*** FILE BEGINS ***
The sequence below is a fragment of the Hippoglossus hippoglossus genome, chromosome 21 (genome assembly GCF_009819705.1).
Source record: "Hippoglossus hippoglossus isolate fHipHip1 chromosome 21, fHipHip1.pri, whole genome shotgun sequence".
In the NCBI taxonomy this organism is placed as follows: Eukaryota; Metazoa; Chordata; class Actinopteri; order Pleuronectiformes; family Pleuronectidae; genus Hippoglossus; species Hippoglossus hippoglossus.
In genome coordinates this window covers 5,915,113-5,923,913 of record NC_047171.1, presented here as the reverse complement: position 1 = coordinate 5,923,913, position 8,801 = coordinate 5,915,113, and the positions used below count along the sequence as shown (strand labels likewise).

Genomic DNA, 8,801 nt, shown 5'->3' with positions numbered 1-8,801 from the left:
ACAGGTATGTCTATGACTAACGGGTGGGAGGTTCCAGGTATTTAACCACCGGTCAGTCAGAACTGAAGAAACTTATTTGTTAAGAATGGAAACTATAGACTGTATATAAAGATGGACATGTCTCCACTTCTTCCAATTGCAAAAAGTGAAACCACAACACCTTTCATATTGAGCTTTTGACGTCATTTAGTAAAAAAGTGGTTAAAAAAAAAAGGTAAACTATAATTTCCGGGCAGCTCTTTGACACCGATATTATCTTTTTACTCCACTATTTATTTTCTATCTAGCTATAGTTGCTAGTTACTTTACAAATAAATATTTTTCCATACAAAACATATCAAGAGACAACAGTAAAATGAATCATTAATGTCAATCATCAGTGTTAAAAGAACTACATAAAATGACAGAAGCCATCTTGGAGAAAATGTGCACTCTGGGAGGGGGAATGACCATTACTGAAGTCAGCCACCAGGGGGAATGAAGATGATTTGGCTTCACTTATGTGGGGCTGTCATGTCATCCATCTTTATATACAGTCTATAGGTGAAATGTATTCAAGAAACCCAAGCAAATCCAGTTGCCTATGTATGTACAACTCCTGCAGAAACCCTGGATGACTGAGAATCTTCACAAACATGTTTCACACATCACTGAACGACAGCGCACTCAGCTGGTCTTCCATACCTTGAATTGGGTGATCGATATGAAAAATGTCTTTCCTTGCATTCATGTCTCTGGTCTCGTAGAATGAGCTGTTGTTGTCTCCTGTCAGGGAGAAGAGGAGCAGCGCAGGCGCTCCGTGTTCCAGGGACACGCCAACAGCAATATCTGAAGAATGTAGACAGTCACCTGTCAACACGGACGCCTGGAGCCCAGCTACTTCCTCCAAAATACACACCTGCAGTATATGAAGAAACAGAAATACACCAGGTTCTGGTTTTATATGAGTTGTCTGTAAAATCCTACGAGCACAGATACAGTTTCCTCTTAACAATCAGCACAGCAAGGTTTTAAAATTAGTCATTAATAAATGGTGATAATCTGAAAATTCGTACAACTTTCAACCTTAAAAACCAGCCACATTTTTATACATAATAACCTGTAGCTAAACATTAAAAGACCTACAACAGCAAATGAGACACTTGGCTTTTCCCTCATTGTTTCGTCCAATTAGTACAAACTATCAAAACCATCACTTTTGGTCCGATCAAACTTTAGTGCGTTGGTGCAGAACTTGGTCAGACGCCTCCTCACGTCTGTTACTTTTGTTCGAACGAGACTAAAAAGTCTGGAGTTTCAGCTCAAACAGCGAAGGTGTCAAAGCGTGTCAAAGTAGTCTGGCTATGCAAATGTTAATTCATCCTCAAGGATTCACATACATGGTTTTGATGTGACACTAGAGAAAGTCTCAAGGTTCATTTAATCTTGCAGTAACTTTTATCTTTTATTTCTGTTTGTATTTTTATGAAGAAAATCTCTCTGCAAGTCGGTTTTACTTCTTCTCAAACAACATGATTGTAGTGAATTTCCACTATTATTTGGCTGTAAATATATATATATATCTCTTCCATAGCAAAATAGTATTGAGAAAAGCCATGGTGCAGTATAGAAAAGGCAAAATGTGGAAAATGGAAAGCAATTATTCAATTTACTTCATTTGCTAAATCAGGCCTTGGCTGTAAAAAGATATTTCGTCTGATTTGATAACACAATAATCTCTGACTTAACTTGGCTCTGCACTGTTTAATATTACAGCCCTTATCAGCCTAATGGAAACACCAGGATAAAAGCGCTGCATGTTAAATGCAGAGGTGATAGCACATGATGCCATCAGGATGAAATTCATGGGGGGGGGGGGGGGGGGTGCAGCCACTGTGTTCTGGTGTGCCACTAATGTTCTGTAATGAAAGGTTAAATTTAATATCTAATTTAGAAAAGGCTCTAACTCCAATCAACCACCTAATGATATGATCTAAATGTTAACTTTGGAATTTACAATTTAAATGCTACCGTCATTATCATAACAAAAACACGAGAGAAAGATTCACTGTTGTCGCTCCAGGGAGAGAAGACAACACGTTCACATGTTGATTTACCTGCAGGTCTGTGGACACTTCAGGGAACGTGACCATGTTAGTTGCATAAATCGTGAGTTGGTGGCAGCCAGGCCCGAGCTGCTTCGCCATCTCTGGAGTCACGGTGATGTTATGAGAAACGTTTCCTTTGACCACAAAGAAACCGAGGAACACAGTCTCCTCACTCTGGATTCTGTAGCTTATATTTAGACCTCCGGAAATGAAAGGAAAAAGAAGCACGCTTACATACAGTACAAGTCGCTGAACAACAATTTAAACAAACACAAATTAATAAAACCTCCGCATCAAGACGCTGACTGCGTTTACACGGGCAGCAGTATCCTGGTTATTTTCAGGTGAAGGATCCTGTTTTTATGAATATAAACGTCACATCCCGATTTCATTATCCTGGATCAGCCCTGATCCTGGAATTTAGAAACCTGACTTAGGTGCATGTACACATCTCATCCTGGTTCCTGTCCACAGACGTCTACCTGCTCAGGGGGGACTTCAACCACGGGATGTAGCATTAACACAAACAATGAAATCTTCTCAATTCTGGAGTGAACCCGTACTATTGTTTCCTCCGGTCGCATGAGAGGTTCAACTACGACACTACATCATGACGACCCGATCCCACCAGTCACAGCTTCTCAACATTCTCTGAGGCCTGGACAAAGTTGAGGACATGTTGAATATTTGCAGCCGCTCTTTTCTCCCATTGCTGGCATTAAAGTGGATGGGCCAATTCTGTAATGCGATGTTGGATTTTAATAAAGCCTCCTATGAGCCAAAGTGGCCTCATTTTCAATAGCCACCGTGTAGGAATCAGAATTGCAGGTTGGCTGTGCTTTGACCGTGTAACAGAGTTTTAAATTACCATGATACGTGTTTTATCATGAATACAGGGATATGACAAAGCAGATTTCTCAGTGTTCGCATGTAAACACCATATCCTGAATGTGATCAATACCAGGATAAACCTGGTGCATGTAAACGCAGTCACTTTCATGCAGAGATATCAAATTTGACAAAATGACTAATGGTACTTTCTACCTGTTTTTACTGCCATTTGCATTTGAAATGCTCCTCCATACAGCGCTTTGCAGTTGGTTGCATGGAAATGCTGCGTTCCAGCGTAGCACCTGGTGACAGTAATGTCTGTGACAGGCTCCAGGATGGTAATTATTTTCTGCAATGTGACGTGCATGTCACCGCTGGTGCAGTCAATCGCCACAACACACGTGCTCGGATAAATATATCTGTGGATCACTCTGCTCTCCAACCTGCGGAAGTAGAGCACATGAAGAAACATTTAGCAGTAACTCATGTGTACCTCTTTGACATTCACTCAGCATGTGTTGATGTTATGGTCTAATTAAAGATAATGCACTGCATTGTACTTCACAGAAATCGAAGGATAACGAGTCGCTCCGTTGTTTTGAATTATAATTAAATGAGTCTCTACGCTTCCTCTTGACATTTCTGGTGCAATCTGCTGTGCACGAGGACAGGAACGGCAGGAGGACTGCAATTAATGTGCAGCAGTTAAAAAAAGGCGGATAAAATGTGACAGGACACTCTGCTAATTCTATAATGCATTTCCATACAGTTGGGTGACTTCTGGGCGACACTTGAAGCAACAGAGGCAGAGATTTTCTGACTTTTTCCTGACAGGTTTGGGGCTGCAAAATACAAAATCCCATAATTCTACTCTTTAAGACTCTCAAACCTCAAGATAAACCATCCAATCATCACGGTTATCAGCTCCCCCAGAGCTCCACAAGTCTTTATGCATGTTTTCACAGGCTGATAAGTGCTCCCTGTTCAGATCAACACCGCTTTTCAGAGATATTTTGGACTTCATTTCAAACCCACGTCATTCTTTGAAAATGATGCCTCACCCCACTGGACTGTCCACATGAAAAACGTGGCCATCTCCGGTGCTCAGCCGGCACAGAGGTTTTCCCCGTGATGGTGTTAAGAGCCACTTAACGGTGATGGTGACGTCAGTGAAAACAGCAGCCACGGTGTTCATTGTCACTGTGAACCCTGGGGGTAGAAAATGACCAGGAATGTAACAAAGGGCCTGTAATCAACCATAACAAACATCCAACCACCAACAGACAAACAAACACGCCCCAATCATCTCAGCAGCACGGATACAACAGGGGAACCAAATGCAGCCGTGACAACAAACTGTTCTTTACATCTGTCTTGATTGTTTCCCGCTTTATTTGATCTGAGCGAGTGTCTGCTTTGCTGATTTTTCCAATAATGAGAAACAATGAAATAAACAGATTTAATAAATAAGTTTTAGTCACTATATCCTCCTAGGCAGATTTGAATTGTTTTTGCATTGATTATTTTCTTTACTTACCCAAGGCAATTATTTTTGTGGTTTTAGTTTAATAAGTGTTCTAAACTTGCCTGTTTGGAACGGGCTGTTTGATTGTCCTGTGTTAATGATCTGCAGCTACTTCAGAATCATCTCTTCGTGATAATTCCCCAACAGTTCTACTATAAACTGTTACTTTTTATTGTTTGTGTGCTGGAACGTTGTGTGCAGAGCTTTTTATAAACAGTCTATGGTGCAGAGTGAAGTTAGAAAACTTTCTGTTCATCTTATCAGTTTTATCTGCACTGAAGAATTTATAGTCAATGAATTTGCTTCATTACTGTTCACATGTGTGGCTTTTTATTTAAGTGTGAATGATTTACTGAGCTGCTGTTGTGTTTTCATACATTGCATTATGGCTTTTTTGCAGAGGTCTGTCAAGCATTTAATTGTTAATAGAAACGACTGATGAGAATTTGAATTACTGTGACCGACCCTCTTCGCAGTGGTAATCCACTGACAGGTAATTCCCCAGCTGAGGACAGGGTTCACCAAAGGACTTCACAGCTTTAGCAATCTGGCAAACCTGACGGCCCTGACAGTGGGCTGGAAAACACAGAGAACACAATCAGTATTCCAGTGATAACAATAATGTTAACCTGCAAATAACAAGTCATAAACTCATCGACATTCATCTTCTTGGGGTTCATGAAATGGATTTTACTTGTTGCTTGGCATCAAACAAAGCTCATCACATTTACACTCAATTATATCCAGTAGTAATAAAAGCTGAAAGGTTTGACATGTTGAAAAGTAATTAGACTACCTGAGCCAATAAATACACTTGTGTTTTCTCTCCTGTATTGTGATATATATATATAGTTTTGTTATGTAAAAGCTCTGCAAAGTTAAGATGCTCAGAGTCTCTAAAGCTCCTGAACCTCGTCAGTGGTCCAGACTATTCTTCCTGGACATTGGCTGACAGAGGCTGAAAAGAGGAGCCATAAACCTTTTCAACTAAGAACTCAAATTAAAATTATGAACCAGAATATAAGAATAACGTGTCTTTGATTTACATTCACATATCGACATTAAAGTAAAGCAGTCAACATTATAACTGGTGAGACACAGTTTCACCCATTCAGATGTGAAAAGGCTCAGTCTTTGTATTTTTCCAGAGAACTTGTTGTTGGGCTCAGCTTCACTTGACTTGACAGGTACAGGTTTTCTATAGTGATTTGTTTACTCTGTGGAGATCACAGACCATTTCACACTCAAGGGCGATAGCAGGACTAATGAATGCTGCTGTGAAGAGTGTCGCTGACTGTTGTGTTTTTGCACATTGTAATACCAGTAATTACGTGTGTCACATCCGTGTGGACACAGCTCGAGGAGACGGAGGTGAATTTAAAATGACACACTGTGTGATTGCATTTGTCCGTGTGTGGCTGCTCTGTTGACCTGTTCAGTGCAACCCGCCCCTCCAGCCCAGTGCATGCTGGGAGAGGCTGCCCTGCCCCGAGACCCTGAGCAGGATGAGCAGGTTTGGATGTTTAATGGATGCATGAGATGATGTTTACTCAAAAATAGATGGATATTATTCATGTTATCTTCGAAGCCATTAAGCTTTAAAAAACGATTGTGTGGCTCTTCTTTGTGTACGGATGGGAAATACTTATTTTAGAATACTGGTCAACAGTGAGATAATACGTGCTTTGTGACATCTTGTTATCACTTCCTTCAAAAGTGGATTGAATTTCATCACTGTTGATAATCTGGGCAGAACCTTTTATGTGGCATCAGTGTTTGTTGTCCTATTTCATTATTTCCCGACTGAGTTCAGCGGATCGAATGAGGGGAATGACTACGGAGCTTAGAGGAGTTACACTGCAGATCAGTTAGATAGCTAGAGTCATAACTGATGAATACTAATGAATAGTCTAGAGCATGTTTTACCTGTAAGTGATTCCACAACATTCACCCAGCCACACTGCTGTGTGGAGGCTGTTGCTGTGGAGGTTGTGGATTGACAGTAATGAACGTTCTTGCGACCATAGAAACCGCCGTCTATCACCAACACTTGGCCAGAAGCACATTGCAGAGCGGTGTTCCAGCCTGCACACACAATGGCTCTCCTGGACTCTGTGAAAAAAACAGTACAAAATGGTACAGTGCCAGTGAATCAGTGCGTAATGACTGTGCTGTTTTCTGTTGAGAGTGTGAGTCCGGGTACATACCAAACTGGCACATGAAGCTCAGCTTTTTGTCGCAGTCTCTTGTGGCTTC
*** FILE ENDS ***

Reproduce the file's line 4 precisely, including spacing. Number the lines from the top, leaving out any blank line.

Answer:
In genome coordinates this window covers 5,915,113-5,923,913 of record NC_047171.1, presented here as the reverse complement: position 1 = coordinate 5,923,913, position 8,801 = coordinate 5,915,113, and the positions used below count along the sequence as shown (strand labels likewise).